My team is working on this competition and the details will be released this month.
    To prepare yourself (if you are interested), you should download the Kwese App, and stay abreast with its roll out this month, also make sure you are following the developments on Kwese.Com, and KweseSports.Com, websites.
    [tip: the more you know those platforms, the better your chance; don’t say I did not warn you!]

  5. Strive Masiyiwa Post author

    David, writes:

    “Experience is not enough has been repeated 4 times in this article!!! i hope everyone is seeing something, it is not typing error!!

    My reply,
    This is a brilliant observation.

    You know David, although I have been running my company for nearly 30 years, I have had to re-invent my leadership and management style every few years, to cope with the changes in the business, and environment. If I try to manage this organization the way, I managed just 10 years ago, it would collapse immediately!
    “Experience is not enough!”

  6. Strive Masiyiwa Post author

    Last year I visited companies like Twitter, Google, Netflix, to name a few. I met and worked with Jack Ma of Alibaba. Just imagine, if you work for any of these companies, the job you do did not exist 10 years ago, now they are amongst the biggest companies in the world!
    There are people who cannot cope with this type of change; I absolutely revel in it! I love change:
    “Bring it on!”

  7. Strive Masiyiwa Post author

    Alex, writes:

    Dr Masiyiwa thank you for mentoring us. Greetings from Tanzania. Last year you asked us to support the education of people we are not directly related. Well today I have paid school fees for an orphan girl! Be blessed.

    My reply,
    And all generations shall look on you, and say “come see a man that God has blessed”. Well done!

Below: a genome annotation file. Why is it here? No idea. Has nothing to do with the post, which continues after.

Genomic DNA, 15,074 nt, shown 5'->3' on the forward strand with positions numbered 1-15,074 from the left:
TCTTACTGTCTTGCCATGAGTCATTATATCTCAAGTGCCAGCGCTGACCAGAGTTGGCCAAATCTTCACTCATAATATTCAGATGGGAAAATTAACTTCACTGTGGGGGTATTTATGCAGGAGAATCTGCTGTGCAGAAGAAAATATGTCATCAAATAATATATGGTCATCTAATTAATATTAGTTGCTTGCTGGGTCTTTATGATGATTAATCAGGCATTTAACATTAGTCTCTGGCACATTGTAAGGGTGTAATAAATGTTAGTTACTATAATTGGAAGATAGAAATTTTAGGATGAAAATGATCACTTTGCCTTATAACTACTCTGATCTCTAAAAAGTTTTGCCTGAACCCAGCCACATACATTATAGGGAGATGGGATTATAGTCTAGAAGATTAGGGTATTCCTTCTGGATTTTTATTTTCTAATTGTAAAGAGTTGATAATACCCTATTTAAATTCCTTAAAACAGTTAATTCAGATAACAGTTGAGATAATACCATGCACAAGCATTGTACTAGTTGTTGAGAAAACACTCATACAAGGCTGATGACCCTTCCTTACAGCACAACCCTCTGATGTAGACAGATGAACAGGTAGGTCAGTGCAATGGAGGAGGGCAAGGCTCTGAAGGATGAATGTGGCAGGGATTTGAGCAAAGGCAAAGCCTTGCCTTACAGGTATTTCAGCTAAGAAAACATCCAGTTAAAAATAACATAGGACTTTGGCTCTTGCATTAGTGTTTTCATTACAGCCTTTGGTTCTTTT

8. Strive Masiyiwa Post author

    Hello SIR, you KNOW we’re all not sports enthusiasts, why not level the playing ground for the competition by limiting it to entrepreneurship in general rather than kwese sports.
    Pls i hope this finds u in time and u change your mind because i was really eager for the opportunity. Thanks

    My reply,
    Don’t worry, the questions will not be based on sport. They will be based on things I have said on entrepreneurship. We will simply use our Kwese Tv, Kwese Sports, and Kwese App as platforms to ask the questions.
    By the way most of the channels on Kwese Tv have nothing to do with sport. There is even a special channel for entrepreneurs!…watch this space!

  9. Strive Masiyiwa Post author

    Muyiwa, writes,

    Thank you sir. Quite insightful. I think this Quote by Alvin Toffler best describes the world we live in now. ‘The illiterate of the 21st century will not be those who cannot read and write, but those who cannot learn, unlearn, and relearn’

    My reply,

    I couldn’t agree more!

    “The illiterate of the 21st century will not be those who cannot read and write, but those who cannot learn, unlearn, and relearn”

    There are times I almost weep when I observe people who were once top of their game now totally unable to cope because they did not develop the capacity during their careers “to learn, unlearn, and relearn”.
    What is the point of having experience in something that is obsolete?

  10. Strive Masiyiwa Post author

    It is not just technology which is driving change. This is only half the story!
    It is actually the rapid diffusion of information which is the key driver. Just think about the impact of these simple statistics:
    1. 70% of the African population have a phone, compared to 0.7% just 20 years ago!
    2. 20% of the African population have access to the Internet compared to less than 1% five years ago. It will rise to 50% within 3 years!
    3. 40% of the world’s population get their news from Facebook…that includes Africans!!!